Saturday, May 13, 2006

Train 64: the afternoon slump

I’m back at Union Station by 14.40. I just have to pick up my bags from the baggage desk, and then join the line of passengers that has begun to queue for train 64. This is one of the fastest trains between Toronto and Montréal, so on a Saturday afternoon it’s a popular choice for people heading home after a trip to Toronto or who are going home for the weekend. Unlike on the ‘Canadian’, most of the passengers seem to be regulars. They’re easy to spot, because they display the nonchalance of someone who knows they don’t need to take their ticket out yet, and who don’t have the bright-eyed confusion of younger backpackers or travellers like me.

Boarding begins about twenty minutes before departure. We climb the escalator to the track, and are directed to our coaches. This train operates with assigned seating. A surprising number of passengers ignore their assignment, and then get grumpy when successive passengers tell them that they’re in the wrong place.

We leave bang on time, and our train of five or six carriages slips smoothly out of the station shed. I like to be more precise, but to be honest, I’ve reached my afternoon slump. After a short night’s sleep, and the best part of a day on my feet exploring Toronto for the second time, I’ve hit the afternoon brick wall. I kick off my shoes, and as the train picks up speed I curl up and recline the seat. If Amtrak is strongest in the north-east corridor of the United States, then VIA Rail is at it’s best here in the corridor between southern Ontario and southern Québec. The trains are fast, frequent and very popular. Going from downtown to downtown, there is no reason to fly from Toronto to Ottawa or Montréal. The car I’m in dates from the seventies, when VIA commissioned a project to build a train that would be called the ‘LRC’, a (bilingual) name for a train that would be Light, Rapid and Comfortable, or Léger, Rapide, et Confortable.

We’ve not even left Toronto behind before we’re flying along the smooth track towards our intermediate stops of Oshawa, Belleville, Kingston, Cornwall and Dorval. Through the suburbs of Toronto, we pass through deep clouds of mist that have rolled in from Lake Ontario, which we briefly see off to our right before heading in land. Then it's not long until we're racing alongside highway 41. It's satisfying to be passing cars again, even those in the faster lanes of traffic. These trains operate at up to 160 km/h, and soon the cars' tilting mechanism is engaged to smooth our passage round corners, and to make sure that the coach attendant can pour coffee without sending it out of the cup...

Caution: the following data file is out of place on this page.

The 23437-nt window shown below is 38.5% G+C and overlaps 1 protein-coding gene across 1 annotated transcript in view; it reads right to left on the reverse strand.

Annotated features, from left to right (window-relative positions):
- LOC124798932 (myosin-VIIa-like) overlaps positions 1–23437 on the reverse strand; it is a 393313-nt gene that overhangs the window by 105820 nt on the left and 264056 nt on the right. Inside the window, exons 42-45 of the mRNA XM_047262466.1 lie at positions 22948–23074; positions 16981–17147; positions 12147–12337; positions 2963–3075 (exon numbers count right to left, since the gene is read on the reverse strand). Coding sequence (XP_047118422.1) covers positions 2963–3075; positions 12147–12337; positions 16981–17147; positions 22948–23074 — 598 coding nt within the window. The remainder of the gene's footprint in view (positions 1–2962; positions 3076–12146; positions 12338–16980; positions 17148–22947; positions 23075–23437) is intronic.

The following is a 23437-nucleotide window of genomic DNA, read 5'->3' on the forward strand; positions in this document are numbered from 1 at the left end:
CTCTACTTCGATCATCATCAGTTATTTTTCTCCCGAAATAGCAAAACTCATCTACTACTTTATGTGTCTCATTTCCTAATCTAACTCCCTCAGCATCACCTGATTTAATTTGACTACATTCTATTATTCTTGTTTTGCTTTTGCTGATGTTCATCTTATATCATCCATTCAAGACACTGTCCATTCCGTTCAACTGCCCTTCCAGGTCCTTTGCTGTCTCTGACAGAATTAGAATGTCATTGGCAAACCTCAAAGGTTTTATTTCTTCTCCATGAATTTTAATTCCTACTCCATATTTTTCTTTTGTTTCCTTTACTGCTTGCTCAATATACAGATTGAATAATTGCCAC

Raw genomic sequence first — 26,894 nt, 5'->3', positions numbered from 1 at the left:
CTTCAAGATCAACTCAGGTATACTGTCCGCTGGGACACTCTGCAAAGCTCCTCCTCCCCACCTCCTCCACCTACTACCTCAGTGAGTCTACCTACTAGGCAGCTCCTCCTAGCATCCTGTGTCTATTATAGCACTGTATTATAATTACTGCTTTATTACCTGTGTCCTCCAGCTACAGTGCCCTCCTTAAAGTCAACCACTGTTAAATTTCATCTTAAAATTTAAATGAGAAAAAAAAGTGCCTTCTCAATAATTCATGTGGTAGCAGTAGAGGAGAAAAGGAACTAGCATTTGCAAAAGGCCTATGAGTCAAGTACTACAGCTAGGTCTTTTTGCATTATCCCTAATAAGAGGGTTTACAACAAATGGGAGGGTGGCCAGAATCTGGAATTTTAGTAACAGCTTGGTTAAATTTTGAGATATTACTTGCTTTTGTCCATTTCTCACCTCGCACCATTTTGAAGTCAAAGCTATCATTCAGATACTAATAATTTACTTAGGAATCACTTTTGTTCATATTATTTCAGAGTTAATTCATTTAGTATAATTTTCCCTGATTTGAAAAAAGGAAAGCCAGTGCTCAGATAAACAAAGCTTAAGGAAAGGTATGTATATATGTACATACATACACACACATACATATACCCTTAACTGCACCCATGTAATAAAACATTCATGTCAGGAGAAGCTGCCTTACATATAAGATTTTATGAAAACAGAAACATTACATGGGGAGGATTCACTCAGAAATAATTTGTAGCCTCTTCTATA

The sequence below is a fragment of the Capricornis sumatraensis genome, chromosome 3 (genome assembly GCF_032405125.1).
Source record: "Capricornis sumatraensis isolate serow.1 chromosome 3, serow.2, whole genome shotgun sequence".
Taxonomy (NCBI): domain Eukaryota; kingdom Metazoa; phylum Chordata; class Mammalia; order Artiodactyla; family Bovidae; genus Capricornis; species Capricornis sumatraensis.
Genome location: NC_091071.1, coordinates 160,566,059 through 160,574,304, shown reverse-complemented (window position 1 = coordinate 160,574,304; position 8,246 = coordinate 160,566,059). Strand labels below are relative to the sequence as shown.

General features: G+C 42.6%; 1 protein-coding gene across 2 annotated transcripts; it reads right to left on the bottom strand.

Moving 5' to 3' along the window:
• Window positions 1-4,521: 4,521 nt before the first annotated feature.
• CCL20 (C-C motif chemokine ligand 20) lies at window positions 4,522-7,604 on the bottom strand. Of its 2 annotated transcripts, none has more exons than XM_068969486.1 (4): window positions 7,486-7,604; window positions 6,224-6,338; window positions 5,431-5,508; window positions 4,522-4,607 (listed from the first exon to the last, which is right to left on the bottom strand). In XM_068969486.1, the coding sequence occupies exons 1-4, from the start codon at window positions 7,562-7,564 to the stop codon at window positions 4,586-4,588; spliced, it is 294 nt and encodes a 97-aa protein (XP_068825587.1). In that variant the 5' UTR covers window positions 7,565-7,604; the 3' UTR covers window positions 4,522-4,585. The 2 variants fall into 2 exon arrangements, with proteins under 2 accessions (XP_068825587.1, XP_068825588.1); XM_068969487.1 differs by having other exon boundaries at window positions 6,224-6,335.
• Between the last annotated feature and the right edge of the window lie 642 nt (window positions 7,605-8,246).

Inside, there's less room than the older cars that have carried me across the country, but the seats are comfortable and it's a pleasant environment to pass an afternoon. Muted colours and refurbished materials hide the age of this car. For passengers ahead of us in VIA 1 class, there's highspeed wireless internet that keeps your laptop connected throughout the trip. At the moment it's a pay-per-use service, which seems pretty daft considering the premium first class passengers have already paid (fares start at C$139 one way from Toronto to Montréal). I would like to see VIA Rail expand the service to all corridor carriages, and at least offering it free to first class passengers and accessible for a supplement to Comfort class passengers. Most of the laptops in this train are being used by students, so restricting it to first class doesn't really take full advantage of the technology that is now available.

I chat briefly with a teenager who gets in Oshawa and travels as far as Kingston. She's taken this trip many times before, and I'm pleased to tell her that is compares very favourably with the European standards of rail travel that I'm used to.

Once again, the sun sets in the west, and another day on my trip comes to an end. I drift in and out of sleep, and the train ride flies by. At just four and a half hours, this is one of the shortest trips of my entire tour, and to be honest it feels so short that I feel like I'm taking a local train.

Rain starts to fall against the window, and as the sky turns darker, we approach the border with Québec. I recognise the suburban rail stations of Montréal, and before I know it we're arriving at the airport connection station of Dorval, adjacent to Pierre Elliot Trudeau International Airport (or for the apolitical amognst you, Montréal Dorval Airport). Montréal approaches, and a one night layover in my adopted home beckons me. I've been travelling for just over three weeks, and I'm tired. I need a cold beer with friends, a hot shower (without friends), a long peaceful sleep in my own bed (with cats), and a heavy session down at the laundromat (with suds). The last part of my voyage is a roundtrip from Montréal to Halifax, and that starts tomorrow night.